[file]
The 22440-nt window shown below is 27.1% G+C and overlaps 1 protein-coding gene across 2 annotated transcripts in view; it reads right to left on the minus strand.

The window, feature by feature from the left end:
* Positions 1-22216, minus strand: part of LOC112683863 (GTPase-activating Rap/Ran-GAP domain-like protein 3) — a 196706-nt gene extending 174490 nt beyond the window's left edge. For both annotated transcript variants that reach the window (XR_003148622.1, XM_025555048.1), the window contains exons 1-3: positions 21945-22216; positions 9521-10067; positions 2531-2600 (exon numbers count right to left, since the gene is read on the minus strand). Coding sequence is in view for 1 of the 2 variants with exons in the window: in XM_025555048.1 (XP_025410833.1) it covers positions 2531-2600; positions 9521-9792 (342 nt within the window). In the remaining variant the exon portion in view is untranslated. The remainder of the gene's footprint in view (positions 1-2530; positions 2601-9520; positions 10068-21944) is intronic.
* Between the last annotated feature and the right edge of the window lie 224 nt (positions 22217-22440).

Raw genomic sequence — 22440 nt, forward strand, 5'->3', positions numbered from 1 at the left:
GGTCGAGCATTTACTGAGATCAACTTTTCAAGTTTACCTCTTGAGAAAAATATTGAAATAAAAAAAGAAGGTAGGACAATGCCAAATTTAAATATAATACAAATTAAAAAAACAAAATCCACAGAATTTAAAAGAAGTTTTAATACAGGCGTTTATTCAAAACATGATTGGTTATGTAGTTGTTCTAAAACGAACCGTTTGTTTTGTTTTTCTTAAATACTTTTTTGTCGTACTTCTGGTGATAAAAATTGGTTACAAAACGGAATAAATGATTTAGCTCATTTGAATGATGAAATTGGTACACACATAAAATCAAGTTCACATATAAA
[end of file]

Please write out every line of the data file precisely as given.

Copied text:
The 22440-nt window shown below is 27.1% G+C and overlaps 1 protein-coding gene across 2 annotated transcripts in view; it reads right to left on the minus strand.

The window, feature by feature from the left end:
* Positions 1-22216, minus strand: part of LOC112683863 (GTPase-activating Rap/Ran-GAP domain-like protein 3) — a 196706-nt gene extending 174490 nt beyond the window's left edge. For both annotated transcript variants that reach the window (XR_003148622.1, XM_025555048.1), the window contains exons 1-3: positions 21945-22216; positions 9521-10067; positions 2531-2600 (exon numbers count right to left, since the gene is read on the minus strand). Coding sequence is in view for 1 of the 2 variants with exons in the window: in XM_025555048.1 (XP_025410833.1) it covers positions 2531-2600; positions 9521-9792 (342 nt within the window). In the remaining variant the exon portion in view is untranslated. The remainder of the gene's footprint in view (positions 1-2530; positions 2601-9520; positions 10068-21944) is intronic.
* Between the last annotated feature and the right edge of the window lie 224 nt (positions 22217-22440).

Raw genomic sequence — 22440 nt, forward strand, 5'->3', positions numbered from 1 at the left:
GGTCGAGCATTTACTGAGATCAACTTTTCAAGTTTACCTCTTGAGAAAAATATTGAAATAAAAAAAGAAGGTAGGACAATGCCAAATTTAAATATAATACAAATTAAAAAAACAAAATCCACAGAATTTAAAAGAAGTTTTAATACAGGCGTTTATTCAAAACATGATTGGTTATGTAGTTGTTCTAAAACGAACCGTTTGTTTTGTTTTTCTTAAATACTTTTTTGTCGTACTTCTGGTGATAAAAATTGGTTACAAAACGGAATAAATGATTTAGCTCATTTGAATGATGAAATTGGTACACACATAAAATCAAGTTCACATATAAA